Editors’ Note: We've asked a number of authors to discuss the state of the American parish and what it means to be church in a time of migration and movement. We also wanted to offer practical suggestions for how parishes can be more welcoming, just, and Spirit-filled in these times. Together, our contributors provide a picture of the U.S. church today, one not so much in decline as undergoing a profound transition. To read all the articles, see the entire collection, The American Parish Today.
Theologians are the worst people to sit next to at Mass. I know, because I am one, and so is my husband. The temptation to over-analyze the liturgy—and to armchair-quarterback the homily in particular—is difficult to resist. I’ve heard homilies that went on too long, relied on inappropriate imagery (hello, gory World War II stories at the children’s Mass), or failed to take the community into account. I’ve been at parishes where week in and week out the homilist grieves the availability of pornography. I’ve sat through more sports-metaphor-dependent homilies than I ever needed to. But complaining about bad preaching is easy, especially since, as a lay woman, I am barred from giving a “homily” in a liturgical setting.
About twenty years ago, when I was a grad student at Notre Dame, one of my professors was lamenting lay students’ relative ignorance of Scripture as compared to his own grad-school cohort. A fellow lay student noted that priests have to engage Scripture daily and weekly in preparation for Sunday Mass. This, over a lifetime, brings an intimacy with scriptural texts that lay people have to foster, if we can, on our own time. The professor, himself a diocesan priest, had never thought about it that way. Barring lay people from preaching deprives us of an opportunity to cultivate a closeness to Scripture that could benefit the whole church.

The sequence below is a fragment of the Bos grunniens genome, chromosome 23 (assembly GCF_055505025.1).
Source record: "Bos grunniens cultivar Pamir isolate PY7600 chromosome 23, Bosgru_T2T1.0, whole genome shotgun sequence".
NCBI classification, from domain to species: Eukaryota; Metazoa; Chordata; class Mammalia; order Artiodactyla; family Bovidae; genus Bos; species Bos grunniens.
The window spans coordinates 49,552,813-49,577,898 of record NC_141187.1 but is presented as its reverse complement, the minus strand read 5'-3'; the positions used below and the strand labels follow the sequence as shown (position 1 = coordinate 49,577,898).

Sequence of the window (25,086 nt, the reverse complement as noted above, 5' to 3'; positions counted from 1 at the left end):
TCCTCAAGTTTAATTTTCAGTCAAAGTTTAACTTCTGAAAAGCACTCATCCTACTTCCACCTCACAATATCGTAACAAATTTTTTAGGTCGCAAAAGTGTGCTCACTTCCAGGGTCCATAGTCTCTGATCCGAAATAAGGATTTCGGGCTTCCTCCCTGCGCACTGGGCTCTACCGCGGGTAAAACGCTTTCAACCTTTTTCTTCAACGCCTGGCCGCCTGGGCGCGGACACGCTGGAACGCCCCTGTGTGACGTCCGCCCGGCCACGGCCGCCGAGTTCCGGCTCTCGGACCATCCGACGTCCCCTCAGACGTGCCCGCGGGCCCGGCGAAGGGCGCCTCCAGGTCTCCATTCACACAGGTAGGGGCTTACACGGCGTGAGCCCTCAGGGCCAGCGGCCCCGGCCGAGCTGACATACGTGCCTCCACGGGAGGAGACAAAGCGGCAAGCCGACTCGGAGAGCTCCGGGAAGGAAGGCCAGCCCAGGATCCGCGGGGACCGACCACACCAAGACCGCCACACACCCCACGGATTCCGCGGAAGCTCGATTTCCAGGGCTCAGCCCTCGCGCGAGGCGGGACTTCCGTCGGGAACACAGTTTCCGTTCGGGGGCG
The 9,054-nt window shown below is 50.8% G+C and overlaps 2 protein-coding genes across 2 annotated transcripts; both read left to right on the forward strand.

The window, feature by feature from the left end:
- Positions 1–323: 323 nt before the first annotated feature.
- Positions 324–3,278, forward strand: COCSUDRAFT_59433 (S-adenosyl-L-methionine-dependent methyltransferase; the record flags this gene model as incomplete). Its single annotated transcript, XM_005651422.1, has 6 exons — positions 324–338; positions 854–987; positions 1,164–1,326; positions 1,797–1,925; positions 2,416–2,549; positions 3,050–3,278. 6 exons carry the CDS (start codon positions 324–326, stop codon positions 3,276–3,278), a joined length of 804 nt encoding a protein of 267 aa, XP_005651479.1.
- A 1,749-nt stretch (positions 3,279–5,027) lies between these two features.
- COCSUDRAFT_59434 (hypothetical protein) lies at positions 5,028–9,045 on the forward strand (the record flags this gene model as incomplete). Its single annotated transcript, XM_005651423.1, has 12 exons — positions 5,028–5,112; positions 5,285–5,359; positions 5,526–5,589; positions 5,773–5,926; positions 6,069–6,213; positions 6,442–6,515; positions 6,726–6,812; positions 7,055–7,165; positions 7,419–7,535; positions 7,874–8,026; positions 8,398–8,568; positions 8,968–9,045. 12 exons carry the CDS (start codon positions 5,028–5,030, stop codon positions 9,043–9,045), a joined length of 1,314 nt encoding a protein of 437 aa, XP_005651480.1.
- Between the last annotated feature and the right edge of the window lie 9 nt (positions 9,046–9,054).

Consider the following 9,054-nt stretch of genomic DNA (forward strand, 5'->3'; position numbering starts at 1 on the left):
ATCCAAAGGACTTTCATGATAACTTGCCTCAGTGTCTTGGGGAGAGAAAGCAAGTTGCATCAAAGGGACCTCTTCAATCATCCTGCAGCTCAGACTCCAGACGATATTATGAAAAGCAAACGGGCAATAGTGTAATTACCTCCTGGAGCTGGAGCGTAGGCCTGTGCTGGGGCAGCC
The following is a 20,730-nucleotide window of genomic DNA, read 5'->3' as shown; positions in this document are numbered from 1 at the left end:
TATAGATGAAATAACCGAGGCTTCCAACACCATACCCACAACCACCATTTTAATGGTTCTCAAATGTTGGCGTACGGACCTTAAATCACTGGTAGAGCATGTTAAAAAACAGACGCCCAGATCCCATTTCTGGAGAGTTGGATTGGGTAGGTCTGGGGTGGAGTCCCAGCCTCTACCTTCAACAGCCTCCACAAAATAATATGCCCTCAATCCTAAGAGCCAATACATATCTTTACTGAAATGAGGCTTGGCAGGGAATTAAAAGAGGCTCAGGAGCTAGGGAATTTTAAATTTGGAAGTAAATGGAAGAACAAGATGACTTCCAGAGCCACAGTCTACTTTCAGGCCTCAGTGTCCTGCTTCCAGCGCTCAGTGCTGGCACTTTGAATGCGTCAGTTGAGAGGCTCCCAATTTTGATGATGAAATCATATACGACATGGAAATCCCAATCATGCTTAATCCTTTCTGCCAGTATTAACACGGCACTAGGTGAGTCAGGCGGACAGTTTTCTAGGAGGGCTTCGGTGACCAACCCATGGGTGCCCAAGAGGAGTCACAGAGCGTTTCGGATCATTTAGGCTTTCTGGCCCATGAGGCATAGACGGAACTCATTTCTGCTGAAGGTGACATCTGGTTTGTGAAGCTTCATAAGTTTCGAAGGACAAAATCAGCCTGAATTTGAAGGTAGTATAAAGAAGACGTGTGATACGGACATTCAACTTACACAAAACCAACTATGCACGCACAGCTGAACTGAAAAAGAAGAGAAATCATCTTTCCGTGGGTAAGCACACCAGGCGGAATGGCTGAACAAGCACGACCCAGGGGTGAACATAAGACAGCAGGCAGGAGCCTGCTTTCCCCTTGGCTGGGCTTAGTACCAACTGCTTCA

Over the past few years, I have been asked on several occasions to offer scriptural reflections in a variety of liturgical settings. These opportunities have given me a chance to reflect with empathy on the difficult task of regular preparation of homilies. The struggle is real: I read and reread Scripture, searching for an “in” or a hook; I look at exegetical essays and commentaries; I pray. It takes me weeks to get somewhere with a reading. I’m pained by how harshly I’ve judged the men who have been doing this on a weekly basis for a good portion of their lives. While I regularly deliver public lectures, preaching is a different skill.
Still, the classroom offers lessons that translate well to the pulpit. Both the classroom and the church bring together a community to serve a greater purpose. Both ask speakers and listeners to attend to the other. And both are spaces of learning. Most Catholics don’t have an opportunity to study theology after they are catechized, so the main way they access theological thinking is through weekly Mass. This doesn’t mean that homilies should be theological treatises. It means that homilies, like classroom lectures, require preparation—but also humility and love.
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